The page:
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Publication numberUS3249954 A
Publication typeGrant
Publication dateMay 10, 1966
Filing dateJul 27, 1964
Priority dateJul 27, 1964
Publication numberUS 3249954 A, US 3249954A, US-A-3249954, US3249954 A, US3249954A
InventorsFranckowiak Stanley V
Original AssigneeFranckowiak Stanley V
Export CitationBiBTeX, EndNote, RefMan
External Links: USPTO, USPTO Assignment, Espacenet
Portable combined oiler and chip catcher for rotary metal cutting machines
US 3249954 A
Abstract  available in
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Claims  available in
Description  (OCR text may contain errors)

y 1966 s. v. FRANCKOWIAK 3,249,954

PORTABLE COMBINED OILER AND CHIP CATCHERYFOR ROTARY METAL CUTTING MACHINES 4 Sheets-Sheet 1 Filed July 27, 1964 May 10, 1966 s. v. FRANCKOWIAK 3,249,954 0R ROTARY PORTABLE COMBINED OILER AND CHIP CATCHER F METAL CUTTING MACHINES 4,Sheets-Sheet 2 Filed July 27 1964 y 10, 1966 s v. FRANCKOWIAK 3,249,954

PORTABLE COMBINET) OILER AND CHIP GATCHER FOR ROTARY Filed July 27, 1964 METAL CUTTING MACHINES 4 Sheets-Sheet 5 May 10, 1966 s. v. FRANCKOWIAK 3,249,954

PORTABLE COMBINED OILER AND CHIP CATCHER FOR ROTARY METAL CUTTING MACHINES Filed July 27, 1964 4 Sheets-Sheet 4 F2 4 n" l" I" F5 1/ l8 7 ETQF 10 I d -/z V W P 96 1' f 4 1 LI H|| I I L 1% y A/l/fi/vrag 44 Tram/5K United States Patent This invention relates to a portable combined oiler and chip catcher for use on rotary cuting machines, and particularly for use in a conventional power driven portable threading machine such, for example, as used by pipe fitters at construction sites, or in small machine shops or in servicing facilities.

For purposes of illustration, the machine will be described specifically as applied to a machine of this character, its use on other types of machines being readily apparent from the illustrative example.

In threading and cutting machines of the stationary type, it has long been customary to provide a suitable well or sump within the base of the machine into which the chips and oil or liquid coolant are discharged during cutting. The sump is such that the chips are retained on a suitable drain .and the coolant is permitted to drain therefrom into a collecting basin for eventual reuse.

In the usual portable power driven threading machine,

no provision is made for chip collection and recovery of the coolant. Instead, only a small amount of oil is applied on the tool andworkpiece being threaded and the coated chips are permitted to fall in a suitable disposable container or onto the floor. The application of coolant in a substantially continuous stream is notattempted, largely because no provision has been made for its recovery so that the waste would become excessive, and the work site would become covered with chips and oil.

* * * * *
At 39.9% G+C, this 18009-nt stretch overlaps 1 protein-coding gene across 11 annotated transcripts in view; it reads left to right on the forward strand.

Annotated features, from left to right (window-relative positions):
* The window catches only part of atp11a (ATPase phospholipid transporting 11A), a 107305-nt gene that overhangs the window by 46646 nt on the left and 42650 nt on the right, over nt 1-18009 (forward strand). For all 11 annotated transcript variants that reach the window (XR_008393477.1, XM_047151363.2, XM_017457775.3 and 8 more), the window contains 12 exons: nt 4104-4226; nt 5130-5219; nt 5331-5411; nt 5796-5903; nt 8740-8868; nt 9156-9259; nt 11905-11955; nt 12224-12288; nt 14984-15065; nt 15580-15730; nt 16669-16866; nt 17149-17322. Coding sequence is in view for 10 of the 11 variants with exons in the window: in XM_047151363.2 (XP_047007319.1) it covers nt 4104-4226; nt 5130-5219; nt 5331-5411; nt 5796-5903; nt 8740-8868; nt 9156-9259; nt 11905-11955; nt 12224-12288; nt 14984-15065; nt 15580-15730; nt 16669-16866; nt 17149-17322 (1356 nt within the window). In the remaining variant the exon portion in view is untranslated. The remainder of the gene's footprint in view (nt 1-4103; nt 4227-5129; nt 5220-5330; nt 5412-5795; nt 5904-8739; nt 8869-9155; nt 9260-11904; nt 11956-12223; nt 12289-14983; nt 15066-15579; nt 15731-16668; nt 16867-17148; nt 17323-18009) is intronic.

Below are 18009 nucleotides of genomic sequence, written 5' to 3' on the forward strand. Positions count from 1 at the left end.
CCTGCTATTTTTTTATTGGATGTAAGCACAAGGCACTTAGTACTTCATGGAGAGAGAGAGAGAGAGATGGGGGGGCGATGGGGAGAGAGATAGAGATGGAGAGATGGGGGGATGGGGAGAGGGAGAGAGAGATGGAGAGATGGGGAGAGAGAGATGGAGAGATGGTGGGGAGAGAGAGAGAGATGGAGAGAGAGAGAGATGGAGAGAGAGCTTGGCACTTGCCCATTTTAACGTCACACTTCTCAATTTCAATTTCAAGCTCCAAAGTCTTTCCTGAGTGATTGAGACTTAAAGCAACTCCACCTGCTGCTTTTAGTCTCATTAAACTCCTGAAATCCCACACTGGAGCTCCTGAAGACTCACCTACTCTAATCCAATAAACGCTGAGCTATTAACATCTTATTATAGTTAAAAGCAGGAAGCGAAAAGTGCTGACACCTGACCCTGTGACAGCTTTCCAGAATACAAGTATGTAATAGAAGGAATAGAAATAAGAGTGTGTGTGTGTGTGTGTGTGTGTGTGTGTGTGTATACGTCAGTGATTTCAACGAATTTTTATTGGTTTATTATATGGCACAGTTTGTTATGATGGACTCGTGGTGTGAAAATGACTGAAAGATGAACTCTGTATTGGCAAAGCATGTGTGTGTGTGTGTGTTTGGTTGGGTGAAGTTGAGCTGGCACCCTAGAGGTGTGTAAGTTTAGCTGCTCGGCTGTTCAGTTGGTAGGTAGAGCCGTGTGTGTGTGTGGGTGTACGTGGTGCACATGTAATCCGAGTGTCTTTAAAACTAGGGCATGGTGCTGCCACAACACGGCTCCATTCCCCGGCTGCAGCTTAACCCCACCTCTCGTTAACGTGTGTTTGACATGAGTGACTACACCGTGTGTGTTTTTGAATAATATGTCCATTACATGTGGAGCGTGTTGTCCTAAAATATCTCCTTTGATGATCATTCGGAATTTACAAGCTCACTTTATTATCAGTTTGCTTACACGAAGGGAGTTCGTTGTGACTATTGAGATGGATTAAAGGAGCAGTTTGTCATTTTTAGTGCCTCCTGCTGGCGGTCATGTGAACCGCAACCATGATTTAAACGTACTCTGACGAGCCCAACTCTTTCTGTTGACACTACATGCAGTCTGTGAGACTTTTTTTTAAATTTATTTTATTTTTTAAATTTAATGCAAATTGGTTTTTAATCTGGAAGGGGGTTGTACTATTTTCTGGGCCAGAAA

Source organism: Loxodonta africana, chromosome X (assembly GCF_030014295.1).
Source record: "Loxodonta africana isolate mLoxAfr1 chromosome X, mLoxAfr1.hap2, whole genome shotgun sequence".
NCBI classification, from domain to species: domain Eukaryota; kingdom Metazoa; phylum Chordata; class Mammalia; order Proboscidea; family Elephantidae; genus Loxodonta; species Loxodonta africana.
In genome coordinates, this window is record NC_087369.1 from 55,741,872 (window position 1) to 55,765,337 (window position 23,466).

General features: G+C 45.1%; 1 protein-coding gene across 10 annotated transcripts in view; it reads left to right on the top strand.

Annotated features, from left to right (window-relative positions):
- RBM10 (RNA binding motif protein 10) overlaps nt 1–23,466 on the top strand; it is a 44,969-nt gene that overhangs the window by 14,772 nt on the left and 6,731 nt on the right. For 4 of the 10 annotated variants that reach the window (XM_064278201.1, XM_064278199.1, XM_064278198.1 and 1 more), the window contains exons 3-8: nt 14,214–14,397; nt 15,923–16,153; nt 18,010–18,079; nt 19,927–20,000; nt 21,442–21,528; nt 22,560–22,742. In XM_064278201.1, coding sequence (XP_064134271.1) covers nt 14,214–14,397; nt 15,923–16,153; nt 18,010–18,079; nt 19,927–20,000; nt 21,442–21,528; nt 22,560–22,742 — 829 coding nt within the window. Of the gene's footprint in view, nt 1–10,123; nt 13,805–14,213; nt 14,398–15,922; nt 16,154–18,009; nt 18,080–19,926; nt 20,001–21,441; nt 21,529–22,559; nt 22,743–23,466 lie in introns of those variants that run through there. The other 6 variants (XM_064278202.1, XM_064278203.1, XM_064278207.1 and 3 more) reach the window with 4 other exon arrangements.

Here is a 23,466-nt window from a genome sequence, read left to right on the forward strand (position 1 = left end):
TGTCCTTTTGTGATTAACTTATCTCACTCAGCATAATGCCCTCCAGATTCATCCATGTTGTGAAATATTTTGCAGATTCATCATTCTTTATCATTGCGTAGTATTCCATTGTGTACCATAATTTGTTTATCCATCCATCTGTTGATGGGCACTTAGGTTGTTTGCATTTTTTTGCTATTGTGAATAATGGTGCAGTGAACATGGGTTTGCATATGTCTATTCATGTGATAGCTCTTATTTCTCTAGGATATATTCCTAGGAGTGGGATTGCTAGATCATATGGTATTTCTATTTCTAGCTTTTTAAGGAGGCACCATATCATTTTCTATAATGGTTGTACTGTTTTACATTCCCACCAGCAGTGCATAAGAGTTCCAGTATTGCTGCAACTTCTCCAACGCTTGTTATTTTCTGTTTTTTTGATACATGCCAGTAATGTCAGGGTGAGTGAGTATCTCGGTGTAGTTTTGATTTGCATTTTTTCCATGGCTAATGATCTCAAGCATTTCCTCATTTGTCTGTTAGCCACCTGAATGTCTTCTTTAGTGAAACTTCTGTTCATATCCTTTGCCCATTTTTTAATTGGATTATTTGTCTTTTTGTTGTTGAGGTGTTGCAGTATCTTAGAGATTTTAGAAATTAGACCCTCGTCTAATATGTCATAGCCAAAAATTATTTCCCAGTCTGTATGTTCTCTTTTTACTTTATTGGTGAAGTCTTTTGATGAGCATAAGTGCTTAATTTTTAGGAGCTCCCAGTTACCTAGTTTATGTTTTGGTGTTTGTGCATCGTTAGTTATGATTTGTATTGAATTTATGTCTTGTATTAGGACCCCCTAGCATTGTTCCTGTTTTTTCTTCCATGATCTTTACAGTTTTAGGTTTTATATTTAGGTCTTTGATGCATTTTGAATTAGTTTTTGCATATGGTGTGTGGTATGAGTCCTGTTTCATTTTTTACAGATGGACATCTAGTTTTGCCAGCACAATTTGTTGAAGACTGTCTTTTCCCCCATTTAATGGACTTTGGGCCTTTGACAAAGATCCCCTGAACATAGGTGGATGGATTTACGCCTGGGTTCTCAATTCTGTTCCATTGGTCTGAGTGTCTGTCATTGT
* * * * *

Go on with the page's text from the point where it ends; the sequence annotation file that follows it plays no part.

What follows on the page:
In accordance with the present'invention, a portable combined oiler and chip catcher is provided vwhich can readily be placed on such a portable threadingl machine, which supplies a continuous stream of coolant onto the workpiece at the threading throat, which catches the chips and coolant resulting from the cutting operation, which separates the coolant from the chips so that the coolant can .be recirculated, and which can be removed readily 'and carried without danger of spilling the coolant or the chips.

Various other objectsand advantages will become apparent from the following description, wherein reference is made to the drawings, in which FIGURE 1 is a diagrammatic illustration of a portable power operated rotary pipe threading machine with the combined oiler and chip catcher of the present invention installed in operating position thereon;

FIG. 2 is a view of the machine showing it in condition for transportation, with the combined oiler and chip catcher installed thereon;

FIG. 3 is an enlarged top plan View of the combined oiler and chip catcher;

FIG. 4 is a front elevation of the structure illustrated in FIG. 3; I

FIGS. 5 and 6 are vertical sectional views taken on lines 5-5 and 6- 6, respectively, in FIG. 3;

FIG. 7 is a diagrammatic end elevation of the chip catcher and oiler, showing its position when supported by its handle; and

FIG. 8 is a view similar to FIG. 1, showing a modification of the support for the combined oiler and chip catcher.

Referring first to FIG. 1, the threading machine comprises a base 1 on which is carried a body 2 which supports .a rotatable chuck 3 driven by a motor, within the body 2, through suitable reduction gears 4. Carried by the body are two forwardly extending parallel horizontal tubular guides 5 on which a saddle 6 is mounted for movement toward and away from the chuck 3 in a direction parallel to the axis of the rotation of the chuck.

A cutter of the type required for the particular pipe, not shown, is mounted on the saddle 6 and is moved by moving the saddle along the guides 5 into position for threading the pipe being rotated by the chuck 3.

The base 1 is generally supported at proper standing working level by legs 7 which are mounted for swiveling movement on the base 1. The legs 7 can be connected together by suitable stay-bracing, indicated at 8, so as to form a rigid tripod for supporting the base 1. This stay-bracing 8 can be detached and the legs 7 folded, as indicated in FIG. 2, when it is desired to transport the machine. In such case, a pair of coaxial wheels, one of which wheels is indicated at 9, is mounted on a suitable axis having a stub shaft, not shown, which is gripped in the chuck 3, thus providing a wheel support for moving the machine from place to place. The machine thus far described is conventional and readily available on the market.